Taylor Swift has issued a withering condemnation of Netflix’s new series, Ginny and Georgia, after it emerged that an episode included a sexist joke about her.
In the final episode of the first series, teenager Ginny Miller (Antonia Gentry) and her mother Georgia (Brianne Howey) are arguing about her relationships.
During the row, Georgia assumes Ginny has broken up with her boyfriend, Hunter, to which Ginny retorts: “What do you care? You go through men faster than Taylor Swift.”
Swift’s fans reacted with fury upon learning about the line, and managed to get “Respect Taylor Swift” trending on Twitter as they called out the show’s writers.
Swift has since tweeted: “Hey Ginny & Georgia, 2010 called and it wants its lazy, deeply sexist joke back. How about we stop degrading hard working women by defining this horse s*** as FuNnY. Also, @netflix, after Miss Americana this outfit doesn’t look cute on you... Happy Women’s History Month I guess.”
Netflix released Swift’s critically acclaimed documentary, Miss Americana, last year. The film includes several moments where Swift discusses the sexism and press scrutiny she has been forced to endure throughout her career.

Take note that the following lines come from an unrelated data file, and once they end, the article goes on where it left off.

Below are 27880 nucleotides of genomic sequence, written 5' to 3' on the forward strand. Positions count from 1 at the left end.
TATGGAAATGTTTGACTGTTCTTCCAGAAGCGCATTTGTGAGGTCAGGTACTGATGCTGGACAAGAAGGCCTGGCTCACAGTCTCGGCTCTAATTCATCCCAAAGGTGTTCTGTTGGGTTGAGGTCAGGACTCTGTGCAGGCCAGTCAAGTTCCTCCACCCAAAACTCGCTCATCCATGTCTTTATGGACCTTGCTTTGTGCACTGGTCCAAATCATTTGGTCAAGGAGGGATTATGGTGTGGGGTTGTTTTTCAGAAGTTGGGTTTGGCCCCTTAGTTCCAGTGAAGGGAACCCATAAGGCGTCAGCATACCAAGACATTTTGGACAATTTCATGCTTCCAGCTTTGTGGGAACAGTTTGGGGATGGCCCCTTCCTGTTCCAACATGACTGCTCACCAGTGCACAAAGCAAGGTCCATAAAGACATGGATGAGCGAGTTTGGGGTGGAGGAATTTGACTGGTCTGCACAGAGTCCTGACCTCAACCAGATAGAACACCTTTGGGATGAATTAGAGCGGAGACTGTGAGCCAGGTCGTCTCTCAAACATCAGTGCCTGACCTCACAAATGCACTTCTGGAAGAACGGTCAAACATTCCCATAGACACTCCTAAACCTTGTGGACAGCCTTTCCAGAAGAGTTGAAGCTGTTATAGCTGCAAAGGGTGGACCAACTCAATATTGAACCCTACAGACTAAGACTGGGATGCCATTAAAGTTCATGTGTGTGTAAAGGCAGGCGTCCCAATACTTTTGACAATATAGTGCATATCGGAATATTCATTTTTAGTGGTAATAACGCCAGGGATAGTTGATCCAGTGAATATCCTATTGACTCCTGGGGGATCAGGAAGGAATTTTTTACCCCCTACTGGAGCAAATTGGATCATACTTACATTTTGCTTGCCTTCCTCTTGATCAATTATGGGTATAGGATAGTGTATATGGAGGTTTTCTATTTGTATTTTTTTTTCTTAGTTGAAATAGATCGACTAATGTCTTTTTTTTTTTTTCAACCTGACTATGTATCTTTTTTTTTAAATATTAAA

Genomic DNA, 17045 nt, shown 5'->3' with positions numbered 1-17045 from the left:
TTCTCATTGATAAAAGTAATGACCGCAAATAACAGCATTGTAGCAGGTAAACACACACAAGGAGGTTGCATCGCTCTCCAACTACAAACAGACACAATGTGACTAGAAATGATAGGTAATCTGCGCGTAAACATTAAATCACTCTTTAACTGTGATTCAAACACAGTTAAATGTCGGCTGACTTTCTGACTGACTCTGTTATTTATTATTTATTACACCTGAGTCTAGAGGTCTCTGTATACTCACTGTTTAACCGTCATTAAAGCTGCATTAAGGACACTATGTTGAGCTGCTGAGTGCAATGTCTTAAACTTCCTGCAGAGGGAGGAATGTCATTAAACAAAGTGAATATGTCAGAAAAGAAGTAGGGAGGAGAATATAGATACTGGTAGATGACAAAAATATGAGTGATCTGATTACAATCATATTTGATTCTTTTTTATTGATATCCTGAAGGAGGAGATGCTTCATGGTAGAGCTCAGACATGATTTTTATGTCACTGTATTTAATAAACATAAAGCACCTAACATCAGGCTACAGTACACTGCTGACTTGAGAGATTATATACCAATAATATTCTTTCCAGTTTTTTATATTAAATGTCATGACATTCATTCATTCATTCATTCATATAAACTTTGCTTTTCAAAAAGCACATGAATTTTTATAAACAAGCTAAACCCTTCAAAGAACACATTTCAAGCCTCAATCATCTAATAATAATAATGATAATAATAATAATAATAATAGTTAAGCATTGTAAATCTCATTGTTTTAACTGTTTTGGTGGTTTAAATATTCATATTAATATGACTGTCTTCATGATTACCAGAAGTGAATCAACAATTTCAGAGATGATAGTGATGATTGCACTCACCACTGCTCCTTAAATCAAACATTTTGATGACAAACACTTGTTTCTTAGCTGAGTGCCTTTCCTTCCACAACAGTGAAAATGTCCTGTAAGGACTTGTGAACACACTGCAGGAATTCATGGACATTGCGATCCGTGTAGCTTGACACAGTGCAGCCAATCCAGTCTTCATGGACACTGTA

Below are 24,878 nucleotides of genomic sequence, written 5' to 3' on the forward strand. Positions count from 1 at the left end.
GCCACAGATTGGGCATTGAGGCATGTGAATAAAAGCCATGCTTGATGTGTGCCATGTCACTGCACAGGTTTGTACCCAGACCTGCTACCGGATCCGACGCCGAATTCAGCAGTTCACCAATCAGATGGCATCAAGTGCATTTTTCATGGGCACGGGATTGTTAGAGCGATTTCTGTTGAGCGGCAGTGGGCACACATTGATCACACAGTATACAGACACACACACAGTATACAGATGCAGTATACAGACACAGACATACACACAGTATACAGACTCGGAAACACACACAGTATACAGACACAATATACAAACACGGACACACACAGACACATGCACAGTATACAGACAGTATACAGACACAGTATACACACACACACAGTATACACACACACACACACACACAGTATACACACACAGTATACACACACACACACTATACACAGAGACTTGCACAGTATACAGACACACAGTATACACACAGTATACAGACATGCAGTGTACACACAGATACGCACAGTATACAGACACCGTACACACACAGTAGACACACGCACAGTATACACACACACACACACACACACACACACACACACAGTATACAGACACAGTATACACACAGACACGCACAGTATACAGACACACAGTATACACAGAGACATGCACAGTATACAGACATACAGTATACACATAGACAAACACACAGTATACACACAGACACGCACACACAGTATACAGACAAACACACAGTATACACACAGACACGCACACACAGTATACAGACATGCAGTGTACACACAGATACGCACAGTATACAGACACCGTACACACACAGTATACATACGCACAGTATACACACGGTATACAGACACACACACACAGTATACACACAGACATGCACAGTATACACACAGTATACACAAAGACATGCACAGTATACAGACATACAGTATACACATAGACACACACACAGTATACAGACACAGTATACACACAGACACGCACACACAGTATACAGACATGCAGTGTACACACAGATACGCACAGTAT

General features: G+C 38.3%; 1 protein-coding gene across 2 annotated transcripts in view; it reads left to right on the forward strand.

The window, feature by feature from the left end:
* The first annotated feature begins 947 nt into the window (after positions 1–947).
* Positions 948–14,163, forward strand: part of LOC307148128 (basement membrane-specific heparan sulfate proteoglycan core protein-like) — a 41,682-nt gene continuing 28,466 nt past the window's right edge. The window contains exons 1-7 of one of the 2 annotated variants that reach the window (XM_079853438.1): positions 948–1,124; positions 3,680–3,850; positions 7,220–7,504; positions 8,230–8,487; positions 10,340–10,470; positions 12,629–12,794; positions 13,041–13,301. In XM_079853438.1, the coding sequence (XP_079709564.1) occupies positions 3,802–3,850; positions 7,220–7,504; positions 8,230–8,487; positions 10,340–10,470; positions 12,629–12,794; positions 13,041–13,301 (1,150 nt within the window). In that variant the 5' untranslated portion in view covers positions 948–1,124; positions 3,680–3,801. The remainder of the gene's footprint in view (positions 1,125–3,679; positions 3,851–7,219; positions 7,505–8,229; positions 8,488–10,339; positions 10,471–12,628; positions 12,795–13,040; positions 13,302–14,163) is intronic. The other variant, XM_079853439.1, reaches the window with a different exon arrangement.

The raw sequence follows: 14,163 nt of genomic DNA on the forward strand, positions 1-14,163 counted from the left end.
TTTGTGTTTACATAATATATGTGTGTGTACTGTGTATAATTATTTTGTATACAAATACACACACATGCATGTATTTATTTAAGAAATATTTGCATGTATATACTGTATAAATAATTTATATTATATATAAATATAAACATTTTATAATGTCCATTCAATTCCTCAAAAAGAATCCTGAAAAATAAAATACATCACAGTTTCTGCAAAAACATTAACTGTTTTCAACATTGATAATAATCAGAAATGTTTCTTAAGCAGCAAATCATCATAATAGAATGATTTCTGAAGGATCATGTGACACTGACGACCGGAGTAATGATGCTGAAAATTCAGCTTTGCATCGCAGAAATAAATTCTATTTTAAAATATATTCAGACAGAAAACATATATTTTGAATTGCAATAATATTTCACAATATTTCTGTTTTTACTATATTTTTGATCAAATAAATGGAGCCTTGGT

Swift has addressed how the media discusses her relationships and her art on a number of occasions in the past.
Speaking to Maxim in 2015, she pointed out that a man writing about his feelings might be deemed “brave”, while a woman doing the same was “oversharing”.
In an interview with Australian radio station 2DayFM the previous year, she hit back at the claim that she only writes songs about her ex-partners.
“No-one says that about Ed Sheeran. No-one says that about Bruno Mars,” she said. “Frankly, that is a very sexist angle to take.”
She added: “I have a really strict personal policy that I never name names. So anybody saying that a song is about a specific person is purely speculating.”
Swift released two albums – Folklore and its sister record Evermore – last year.
Folklore is nominated for several Grammys at this year’s ceremony, including Album of the Year and Song of the Year (for “Cardigan”).
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